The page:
Nov 20, 2019 09:02 AM EST
Climate Change Increases Global Wind Speeds, Favorable For Wind Energy Industry
A new study suggests that after decades of stagnation, global wind speeds have increased significantly since 2010. Scientists say they believe that behind the rise of gustiness are shifts in ocean cycles and atmospheric circulation - definitely all related to climate change.
Researchers say that the change in wind speed is very good news for the energy industry that uses wind power. They believe that the energy produced will increase by about 37% in the fastest winds.
But before these changes in global wind circulation, scientists have observed a marked decline in wind speed around the world since the 1980s. Termed "terrestrial stilling," the downturn was sufficiently large that if it had lasted until the end of this century, global wind speed would have fallen by 21%. The authors of the study stated that the amount of power generated from the wind industry would have been halved.
Scientists were not sure what caused the decline. One hypothesis proposed that Earth's greening or more urbanization raised surface roughness and curbed wind speeds. But this new study suggests that the concept of roughness is not sufficient by itself to explain the changes.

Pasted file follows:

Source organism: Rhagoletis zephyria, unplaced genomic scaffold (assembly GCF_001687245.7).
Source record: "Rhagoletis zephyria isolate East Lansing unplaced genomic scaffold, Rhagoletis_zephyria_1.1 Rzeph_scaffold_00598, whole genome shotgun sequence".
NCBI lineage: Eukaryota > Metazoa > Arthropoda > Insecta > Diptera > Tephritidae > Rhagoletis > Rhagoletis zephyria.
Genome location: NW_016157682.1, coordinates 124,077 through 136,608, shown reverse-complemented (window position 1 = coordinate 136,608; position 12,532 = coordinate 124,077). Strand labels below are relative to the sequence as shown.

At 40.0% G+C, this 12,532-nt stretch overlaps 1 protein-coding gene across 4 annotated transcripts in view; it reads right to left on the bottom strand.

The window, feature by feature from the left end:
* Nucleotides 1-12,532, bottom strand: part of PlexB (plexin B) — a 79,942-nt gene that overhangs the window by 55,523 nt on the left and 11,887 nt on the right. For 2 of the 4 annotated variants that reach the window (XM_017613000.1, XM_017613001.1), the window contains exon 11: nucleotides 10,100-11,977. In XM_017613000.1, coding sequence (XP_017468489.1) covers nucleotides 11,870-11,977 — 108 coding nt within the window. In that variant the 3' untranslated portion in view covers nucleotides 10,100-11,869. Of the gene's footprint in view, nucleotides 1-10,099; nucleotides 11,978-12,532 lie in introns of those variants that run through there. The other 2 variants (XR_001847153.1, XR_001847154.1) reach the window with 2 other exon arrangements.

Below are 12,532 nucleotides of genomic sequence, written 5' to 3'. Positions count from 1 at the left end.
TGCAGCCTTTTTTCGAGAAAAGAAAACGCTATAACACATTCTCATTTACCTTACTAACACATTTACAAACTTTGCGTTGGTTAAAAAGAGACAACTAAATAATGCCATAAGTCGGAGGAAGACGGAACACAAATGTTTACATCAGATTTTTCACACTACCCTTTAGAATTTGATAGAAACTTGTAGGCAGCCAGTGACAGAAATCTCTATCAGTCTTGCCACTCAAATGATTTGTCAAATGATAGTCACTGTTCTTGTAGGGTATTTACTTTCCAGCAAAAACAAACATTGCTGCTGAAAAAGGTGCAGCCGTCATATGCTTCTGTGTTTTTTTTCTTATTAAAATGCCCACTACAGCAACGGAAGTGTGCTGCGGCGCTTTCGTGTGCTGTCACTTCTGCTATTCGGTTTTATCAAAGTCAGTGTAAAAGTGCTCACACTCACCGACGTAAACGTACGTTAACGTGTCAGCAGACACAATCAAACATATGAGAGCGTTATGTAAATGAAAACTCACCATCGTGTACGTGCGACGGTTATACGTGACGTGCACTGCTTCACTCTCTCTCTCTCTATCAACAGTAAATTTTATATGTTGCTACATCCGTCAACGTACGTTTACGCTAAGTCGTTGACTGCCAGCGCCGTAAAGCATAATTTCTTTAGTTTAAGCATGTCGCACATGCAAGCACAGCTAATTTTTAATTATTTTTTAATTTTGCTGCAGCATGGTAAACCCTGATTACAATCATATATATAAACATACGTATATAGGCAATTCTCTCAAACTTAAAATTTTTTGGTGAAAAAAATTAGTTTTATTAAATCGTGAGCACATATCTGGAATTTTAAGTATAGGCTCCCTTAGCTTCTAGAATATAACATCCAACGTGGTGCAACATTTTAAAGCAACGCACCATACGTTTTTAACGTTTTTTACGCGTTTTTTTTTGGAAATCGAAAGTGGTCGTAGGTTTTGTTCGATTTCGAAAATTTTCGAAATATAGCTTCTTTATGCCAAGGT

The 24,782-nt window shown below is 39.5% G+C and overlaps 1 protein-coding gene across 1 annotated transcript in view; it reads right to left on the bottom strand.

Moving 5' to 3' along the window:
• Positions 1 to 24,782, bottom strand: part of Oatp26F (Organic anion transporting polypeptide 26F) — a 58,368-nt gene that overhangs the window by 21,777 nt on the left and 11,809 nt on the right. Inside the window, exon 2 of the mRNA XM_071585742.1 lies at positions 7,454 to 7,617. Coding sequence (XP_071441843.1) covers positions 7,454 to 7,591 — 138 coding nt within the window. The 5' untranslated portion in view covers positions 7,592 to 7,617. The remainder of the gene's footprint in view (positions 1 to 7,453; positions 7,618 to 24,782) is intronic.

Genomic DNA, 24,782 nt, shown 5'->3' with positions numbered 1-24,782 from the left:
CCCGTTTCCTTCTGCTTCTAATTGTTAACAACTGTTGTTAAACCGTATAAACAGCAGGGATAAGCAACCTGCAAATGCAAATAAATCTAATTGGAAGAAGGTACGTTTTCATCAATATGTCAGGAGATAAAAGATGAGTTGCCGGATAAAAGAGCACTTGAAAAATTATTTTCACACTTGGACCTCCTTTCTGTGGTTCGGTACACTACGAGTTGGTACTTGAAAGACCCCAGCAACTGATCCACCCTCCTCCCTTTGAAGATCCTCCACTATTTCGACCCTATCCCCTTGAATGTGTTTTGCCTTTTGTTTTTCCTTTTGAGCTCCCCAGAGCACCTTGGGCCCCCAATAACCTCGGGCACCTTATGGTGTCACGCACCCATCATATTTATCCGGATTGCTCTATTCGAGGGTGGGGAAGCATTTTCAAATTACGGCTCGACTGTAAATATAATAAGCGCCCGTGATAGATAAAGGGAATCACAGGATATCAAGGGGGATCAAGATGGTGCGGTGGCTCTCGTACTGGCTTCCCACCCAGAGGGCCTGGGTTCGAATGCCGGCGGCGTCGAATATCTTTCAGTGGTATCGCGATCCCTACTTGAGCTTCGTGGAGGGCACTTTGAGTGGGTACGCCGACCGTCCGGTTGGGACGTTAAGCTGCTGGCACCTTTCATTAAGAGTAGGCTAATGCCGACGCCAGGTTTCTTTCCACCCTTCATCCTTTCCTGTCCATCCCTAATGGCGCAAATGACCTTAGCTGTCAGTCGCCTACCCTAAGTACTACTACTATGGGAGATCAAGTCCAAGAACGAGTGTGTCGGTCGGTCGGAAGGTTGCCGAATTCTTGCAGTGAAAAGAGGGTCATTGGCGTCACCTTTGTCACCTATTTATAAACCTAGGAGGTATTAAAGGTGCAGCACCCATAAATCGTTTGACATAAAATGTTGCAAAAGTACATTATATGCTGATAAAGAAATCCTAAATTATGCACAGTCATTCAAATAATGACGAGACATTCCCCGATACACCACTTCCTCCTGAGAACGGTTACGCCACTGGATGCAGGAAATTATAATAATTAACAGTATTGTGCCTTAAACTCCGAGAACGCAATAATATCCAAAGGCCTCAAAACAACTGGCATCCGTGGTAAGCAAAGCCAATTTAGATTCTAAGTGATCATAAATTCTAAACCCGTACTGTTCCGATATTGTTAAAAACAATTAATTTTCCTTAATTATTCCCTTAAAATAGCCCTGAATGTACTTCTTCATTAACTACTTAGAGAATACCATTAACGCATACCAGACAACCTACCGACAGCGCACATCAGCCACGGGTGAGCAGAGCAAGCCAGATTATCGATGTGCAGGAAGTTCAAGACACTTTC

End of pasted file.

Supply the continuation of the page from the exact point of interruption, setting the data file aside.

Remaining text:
Through looking at data from 9,000 ground weather stations in conjunction with statistical models, the researchers show that winds have picked up considerably around the globe over the years since 2010. In addition, the rate of speed increase is three times higher than the pre-2010 level at which the winds decreased.
The researchers suggest the reason for the increase is more related to shifts in the patterns of ocean and atmospheric circulation and not purely to roughness of the terrestrial surface.
Dr. Adrian Chappell, co-author of the study in Cardiff University said that heating the Earth's surface through ocean atmospheric circulation produces pressure gradients and wind. He also said that changes in wind speeds have shifted these circulations. The alternative leading cause of wind speed change is due to changes in the roughness of the land surface.
He explained that the changes in roughness alone are very unlikely to have caused the increase in wind speeds. Thus, it remains possible that the combination of large-scale circulation and the shift in surface roughness brought about a change in wind speed.
This observation helps explain an increase in US wind fleet capacity factor that has risen at a rate of 7% per decade. It was thought that technological innovation was behind the rise, but 50% of the change was due to increased wind speeds.
The authors concluded that ultimately the result of the study is 'good news' for the wind energy industry. Dr Chappell added that the reversal of global terrestrial stilling is favorable in the near future for the deployment of large-scale and effective wind power systems especially in mid-latitude countries.
If the trends continue for the next decade, wind power will grow to 3.3 million kilowatt hours in 2024, a 37% rise in total. The researchers conclude that in the future, the rise in wind speeds will decrease again, but will continue for at least the next 10 years.
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